In conclusion, people need to realise that their own attitudes to wealth can affect their chances of acquiring both money and happiness. As a person begins to embrace self worth and open himself or herself up to the idea of what is possible, he or she will attract wealth and prosperity into their life. The outer world is truly a reflection of people’s inner worlds. If someone feels good inside, generally it will show on the outside and they will draw positive experiences into their life.

 

Questions 27-29

Complete the notes below.

Write NO MORE THAN TWO WORDS for each answer.

Write your answers in boxes 27-29 on your answer sheet.

Some people unwittingly reject the prospect of becoming rich; these 27……………… stop them from financial success.

Most people believe they do the best they can, but sometimes they don’t really believe in their potential.

If people do not face up to this lack of self-belief, they’ll encounter more and more obstacles.

People can also have an 28……………… about their lack of possessions.

Anger is a result, which hinders their progress as well.

People whose parents were poor may feel they will also be poor.

A 29……………… who is always negative about a child’s prospects may also be eventually believed.

Questions 30-34

Do the following statements agree with the views of the writer of the text?

In boxes 30-34 on your answer sheet write:

YES                  if the statement agrees with the writer’s views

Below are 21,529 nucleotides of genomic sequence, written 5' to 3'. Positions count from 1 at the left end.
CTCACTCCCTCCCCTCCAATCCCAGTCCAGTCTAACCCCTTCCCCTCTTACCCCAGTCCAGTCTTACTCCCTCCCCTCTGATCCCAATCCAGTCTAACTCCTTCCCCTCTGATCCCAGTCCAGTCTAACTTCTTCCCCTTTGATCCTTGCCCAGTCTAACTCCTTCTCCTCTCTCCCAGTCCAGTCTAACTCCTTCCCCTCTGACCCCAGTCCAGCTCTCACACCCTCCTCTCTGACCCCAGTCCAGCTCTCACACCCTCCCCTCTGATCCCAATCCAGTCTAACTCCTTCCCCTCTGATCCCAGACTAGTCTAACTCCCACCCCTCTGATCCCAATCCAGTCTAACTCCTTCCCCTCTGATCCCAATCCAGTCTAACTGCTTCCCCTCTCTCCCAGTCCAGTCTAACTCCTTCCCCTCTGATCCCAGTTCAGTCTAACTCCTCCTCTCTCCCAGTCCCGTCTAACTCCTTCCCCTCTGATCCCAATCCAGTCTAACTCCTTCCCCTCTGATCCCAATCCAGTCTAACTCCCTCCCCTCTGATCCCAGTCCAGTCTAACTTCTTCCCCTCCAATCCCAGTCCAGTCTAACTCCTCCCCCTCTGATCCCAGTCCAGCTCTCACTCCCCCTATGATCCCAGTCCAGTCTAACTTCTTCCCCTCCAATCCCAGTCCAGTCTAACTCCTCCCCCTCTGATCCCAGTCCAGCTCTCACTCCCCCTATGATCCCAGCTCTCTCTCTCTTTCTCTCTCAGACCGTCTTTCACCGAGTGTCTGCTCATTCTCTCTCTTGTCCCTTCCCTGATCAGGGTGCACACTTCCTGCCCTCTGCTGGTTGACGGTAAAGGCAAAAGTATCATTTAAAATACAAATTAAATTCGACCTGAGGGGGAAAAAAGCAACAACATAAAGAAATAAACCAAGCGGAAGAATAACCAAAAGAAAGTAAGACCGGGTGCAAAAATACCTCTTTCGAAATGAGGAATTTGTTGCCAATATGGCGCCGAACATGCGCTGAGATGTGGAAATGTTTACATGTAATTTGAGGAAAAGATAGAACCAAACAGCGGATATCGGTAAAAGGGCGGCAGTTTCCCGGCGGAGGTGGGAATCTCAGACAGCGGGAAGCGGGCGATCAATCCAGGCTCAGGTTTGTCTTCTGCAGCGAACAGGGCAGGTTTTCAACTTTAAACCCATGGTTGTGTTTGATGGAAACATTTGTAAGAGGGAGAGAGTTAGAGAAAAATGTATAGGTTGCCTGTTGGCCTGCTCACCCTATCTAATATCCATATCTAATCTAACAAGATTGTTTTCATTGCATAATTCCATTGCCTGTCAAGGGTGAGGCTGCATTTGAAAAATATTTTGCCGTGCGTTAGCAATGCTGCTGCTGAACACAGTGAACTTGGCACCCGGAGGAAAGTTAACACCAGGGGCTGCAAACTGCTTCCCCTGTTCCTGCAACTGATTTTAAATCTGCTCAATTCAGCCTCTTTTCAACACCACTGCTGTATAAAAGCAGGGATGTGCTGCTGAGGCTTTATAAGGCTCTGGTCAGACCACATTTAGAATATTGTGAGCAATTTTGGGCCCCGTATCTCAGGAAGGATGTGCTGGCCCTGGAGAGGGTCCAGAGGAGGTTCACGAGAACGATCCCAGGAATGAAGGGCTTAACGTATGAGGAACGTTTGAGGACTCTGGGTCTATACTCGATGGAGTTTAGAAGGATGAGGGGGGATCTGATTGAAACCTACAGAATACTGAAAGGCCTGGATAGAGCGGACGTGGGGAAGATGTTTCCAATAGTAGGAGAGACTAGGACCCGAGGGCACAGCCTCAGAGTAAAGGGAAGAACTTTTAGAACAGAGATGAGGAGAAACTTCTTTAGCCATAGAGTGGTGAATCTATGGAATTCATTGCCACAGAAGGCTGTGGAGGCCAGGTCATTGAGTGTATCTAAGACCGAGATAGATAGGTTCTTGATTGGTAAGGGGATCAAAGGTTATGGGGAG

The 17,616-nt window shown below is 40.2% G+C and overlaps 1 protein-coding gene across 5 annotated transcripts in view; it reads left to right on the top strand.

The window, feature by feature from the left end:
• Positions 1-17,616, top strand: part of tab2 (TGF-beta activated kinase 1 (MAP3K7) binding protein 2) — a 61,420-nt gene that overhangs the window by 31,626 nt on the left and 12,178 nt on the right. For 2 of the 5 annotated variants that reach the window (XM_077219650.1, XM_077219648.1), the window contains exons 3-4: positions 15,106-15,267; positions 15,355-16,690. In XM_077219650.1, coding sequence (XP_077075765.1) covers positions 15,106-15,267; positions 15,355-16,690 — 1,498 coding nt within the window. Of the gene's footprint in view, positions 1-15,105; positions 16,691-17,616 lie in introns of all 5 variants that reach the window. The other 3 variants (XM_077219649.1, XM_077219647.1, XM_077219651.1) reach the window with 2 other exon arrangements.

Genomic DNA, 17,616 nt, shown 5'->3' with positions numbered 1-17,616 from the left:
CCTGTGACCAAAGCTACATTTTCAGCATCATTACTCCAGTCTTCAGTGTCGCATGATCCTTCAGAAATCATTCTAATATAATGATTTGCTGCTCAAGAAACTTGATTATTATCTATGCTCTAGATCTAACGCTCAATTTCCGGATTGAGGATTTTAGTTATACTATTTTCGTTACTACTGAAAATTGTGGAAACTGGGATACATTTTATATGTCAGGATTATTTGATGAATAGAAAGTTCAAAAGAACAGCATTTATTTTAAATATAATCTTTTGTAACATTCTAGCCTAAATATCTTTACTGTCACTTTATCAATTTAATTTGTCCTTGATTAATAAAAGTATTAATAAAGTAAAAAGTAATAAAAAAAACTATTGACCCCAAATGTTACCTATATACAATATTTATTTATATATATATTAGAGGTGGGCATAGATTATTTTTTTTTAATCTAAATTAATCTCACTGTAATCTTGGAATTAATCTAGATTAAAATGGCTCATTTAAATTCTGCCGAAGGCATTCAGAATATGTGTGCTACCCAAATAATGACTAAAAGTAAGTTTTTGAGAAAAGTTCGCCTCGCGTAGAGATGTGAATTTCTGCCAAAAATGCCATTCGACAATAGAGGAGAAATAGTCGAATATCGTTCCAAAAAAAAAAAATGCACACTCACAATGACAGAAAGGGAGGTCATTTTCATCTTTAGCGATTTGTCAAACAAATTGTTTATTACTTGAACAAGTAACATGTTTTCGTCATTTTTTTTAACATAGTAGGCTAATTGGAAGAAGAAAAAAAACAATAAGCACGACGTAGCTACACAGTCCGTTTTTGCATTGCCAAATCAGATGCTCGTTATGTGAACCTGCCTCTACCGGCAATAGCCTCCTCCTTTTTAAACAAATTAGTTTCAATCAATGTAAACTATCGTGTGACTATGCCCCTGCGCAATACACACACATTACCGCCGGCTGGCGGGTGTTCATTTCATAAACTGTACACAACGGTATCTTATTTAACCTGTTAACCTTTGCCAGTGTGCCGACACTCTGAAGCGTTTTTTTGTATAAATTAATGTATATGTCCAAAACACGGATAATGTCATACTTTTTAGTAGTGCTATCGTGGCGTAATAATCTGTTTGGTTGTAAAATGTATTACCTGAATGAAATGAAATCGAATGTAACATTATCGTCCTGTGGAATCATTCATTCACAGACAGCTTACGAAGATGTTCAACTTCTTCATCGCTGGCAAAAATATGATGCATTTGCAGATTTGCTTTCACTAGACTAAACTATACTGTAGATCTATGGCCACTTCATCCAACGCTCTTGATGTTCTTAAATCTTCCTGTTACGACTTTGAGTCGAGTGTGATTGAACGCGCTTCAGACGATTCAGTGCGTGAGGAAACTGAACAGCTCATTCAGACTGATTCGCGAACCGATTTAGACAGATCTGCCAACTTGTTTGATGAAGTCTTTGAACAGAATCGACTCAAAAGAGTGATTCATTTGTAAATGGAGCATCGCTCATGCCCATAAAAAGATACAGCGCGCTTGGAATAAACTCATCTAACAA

NO                   if the statement doesn’t agree with the writer’s views

NOT GIVEN    if it is impossible to say what the writer thinks about this

30   A person can develop unhelpful imprints about money when a child.

31   Although important, belief is not a key part of whether someone can become financially successful.

32   Those people stuck in a monthly routine are the most likely to try something different.

33   The problem of ‘affluenza’ has been in the media a lot recently.

34   ‘Affluenza’ is more common in people who have not had to work for their money.

Questions 35-40

Complete the summary below.

Write NO MORE THAN THREE WORDS from the text for each answer.

Write your answers in boxes 35-40 on your answer sheet.

Money and Happiness

35……………… mean people are not happier with wealth beyond a certain amount. Rich countries are happier than poor ones, but this is simplistic, due to other relevant 36………………. Salaried workers have been shown to be happier than wage-paid workers, maybe due to 37……………… Rich people also sometimes do not enjoy life’s 38……………….

Money can also relate to how people approach doing things and 39……………… have proved this. The complex relationship between a 40……………… and enjoyment of work has also been proved.

Changing their attitudes to wealth can make some people happier and allow them to acquire money more easily.

Passage 1

1. ix

2. iii

3. vi

4. i

5. viii

6. x

7. iv

8. A

9. C

10. E

11. G

12. brick

13. (brightly) (coloured) uniforms

Passage 2

14. AH

15. AW

16. GP

17. JP

18. TM

19. AB

20. SF

21. 50

22. 2%

23. 50%

24. A

25. C

26. A

Passage 3

27. (unconscious) barriers

28. obsession

29. parent

30. YES

31. NO

32. NO

33. NOT GIVEN

34. YES

35. Diminishing returns

36. factors

37. career satisfaction

38. simple things

39. (cognitive) (dissonance) experiments

40. (monetary) reward